For one Scottish pig producer the increase in fuel prices has seen the farm’s fuel bill rise to a staggering 56,000 a year – and that is just on petrol for quad bikes.
Grampian Country Pork keeps 12,000 sows on 28 outdoor units across north east Scotland.
Employed for general feeding and bedding, the company has 50 bikes in operation at any one time.
Each ATV burns an average of 30 litres of petrol each week, which explains why the fuel bill is astronomically high, even priced at a competitive 75p/litre for bulk delivery.
According to Grampian’s financial controller Dave Smith, the fuel cost is something which has become unsustainable given the current state of the UK pig industry.
“We’ve been driven to reduce costs as far as possible and because the bikes are such an essential part of our business, we have had to look for alternatives as regards fuel,” says Mr Smith.
With limited development from ATV manufacturers on the diesel front, the farm has switched to liquid petroleum gas (LPG) power.
“We have tried other makes but having run Honda bikes for years, they have proved to be the most reliable machines we can get our hands on,” says Mr Smith.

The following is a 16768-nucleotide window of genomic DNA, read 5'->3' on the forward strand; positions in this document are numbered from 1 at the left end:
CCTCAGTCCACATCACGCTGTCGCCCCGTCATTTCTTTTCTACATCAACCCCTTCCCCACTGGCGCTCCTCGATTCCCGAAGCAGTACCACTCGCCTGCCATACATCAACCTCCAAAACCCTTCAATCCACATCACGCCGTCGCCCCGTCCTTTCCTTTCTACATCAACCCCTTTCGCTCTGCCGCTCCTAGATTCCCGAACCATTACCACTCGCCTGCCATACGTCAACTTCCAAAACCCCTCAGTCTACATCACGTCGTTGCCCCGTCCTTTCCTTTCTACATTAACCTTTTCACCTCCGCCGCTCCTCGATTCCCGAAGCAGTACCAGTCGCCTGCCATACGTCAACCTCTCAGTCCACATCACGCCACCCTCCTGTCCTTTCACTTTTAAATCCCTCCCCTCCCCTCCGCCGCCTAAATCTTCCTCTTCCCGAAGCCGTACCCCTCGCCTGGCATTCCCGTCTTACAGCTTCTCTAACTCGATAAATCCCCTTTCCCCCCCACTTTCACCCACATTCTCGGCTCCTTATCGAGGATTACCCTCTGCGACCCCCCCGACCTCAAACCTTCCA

Grampian currently runs 15 quads on LPG with the mind to increase this figure as the older bikes are replaced.
He points out that the ATVsbikes run seven days a week, 52 weeks of the year, which requires a carefully planned service and maintenance programme.
“We try to replace the bikes after two or three years service, this means they still have a decent resale value,” adds Mr Smith.
The conversion to LPG has been a longwinded and frustrating process at times for Grampian.
Initially the bikes which were running purely on LPG posed little or no problems, but the more recent arrivals are dual fuel.
This basically means that should the bikes run out of LPG the operator can switch back to petrol fuel at the turn of a switch.
This led to a disconcerting discovery – when running on LPG it was found that the bikes were low on power and were not able to pull the feed trailers on demanding terrain.
This became obvious when they were switched back to petrol for any reason.
However Mr Smith maintains that the cost saving makes LPG conversions worthwhile, despite the fact the fuel consumption rises by 10% when running on LPG.
The cost is 25p/litre – which is duty free as the bikes are not used on the road – compared to the 75p/litre for unleaded fuel.
The LPG kits cost 950 to fit per bike, amounting to 14,250 for 15 bikes.
These kits are transferable from old bikes to new which means that over two years the kits can be costed at 475 per year.
“We are continuously working with our Honda dealer, Calor Gas and the LPG kit manufacturer to address the ongoing issues, it is a tough process at times but one we feel is worth sticking with.”